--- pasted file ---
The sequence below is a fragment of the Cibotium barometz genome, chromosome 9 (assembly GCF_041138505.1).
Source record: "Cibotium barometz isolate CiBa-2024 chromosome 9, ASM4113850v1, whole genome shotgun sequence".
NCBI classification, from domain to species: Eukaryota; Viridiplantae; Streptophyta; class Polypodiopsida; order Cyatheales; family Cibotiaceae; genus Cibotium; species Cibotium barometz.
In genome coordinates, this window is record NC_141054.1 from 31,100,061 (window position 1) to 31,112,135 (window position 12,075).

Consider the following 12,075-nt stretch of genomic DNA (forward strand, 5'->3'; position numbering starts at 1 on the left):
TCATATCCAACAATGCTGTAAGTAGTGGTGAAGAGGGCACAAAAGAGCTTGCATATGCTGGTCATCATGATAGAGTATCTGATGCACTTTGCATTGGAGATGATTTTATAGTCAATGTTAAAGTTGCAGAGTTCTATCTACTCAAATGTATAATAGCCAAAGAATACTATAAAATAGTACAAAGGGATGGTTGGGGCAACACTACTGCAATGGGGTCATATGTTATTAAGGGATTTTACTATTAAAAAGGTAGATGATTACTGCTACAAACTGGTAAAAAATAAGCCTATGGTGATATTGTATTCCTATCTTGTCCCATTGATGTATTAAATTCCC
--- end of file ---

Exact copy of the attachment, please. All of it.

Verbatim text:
The sequence below is a fragment of the Cibotium barometz genome, chromosome 9 (assembly GCF_041138505.1).
Source record: "Cibotium barometz isolate CiBa-2024 chromosome 9, ASM4113850v1, whole genome shotgun sequence".
NCBI classification, from domain to species: Eukaryota; Viridiplantae; Streptophyta; class Polypodiopsida; order Cyatheales; family Cibotiaceae; genus Cibotium; species Cibotium barometz.
In genome coordinates, this window is record NC_141054.1 from 31,100,061 (window position 1) to 31,112,135 (window position 12,075).

Consider the following 12,075-nt stretch of genomic DNA (forward strand, 5'->3'; position numbering starts at 1 on the left):
TCATATCCAACAATGCTGTAAGTAGTGGTGAAGAGGGCACAAAAGAGCTTGCATATGCTGGTCATCATGATAGAGTATCTGATGCACTTTGCATTGGAGATGATTTTATAGTCAATGTTAAAGTTGCAGAGTTCTATCTACTCAAATGTATAATAGCCAAAGAATACTATAAAATAGTACAAAGGGATGGTTGGGGCAACACTACTGCAATGGGGTCATATGTTATTAAGGGATTTTACTATTAAAAAGGTAGATGATTACTGCTACAAACTGGTAAAAAATAAGCCTATGGTGATATTGTATTCCTATCTTGTCCCATTGATGTATTAAATTCCC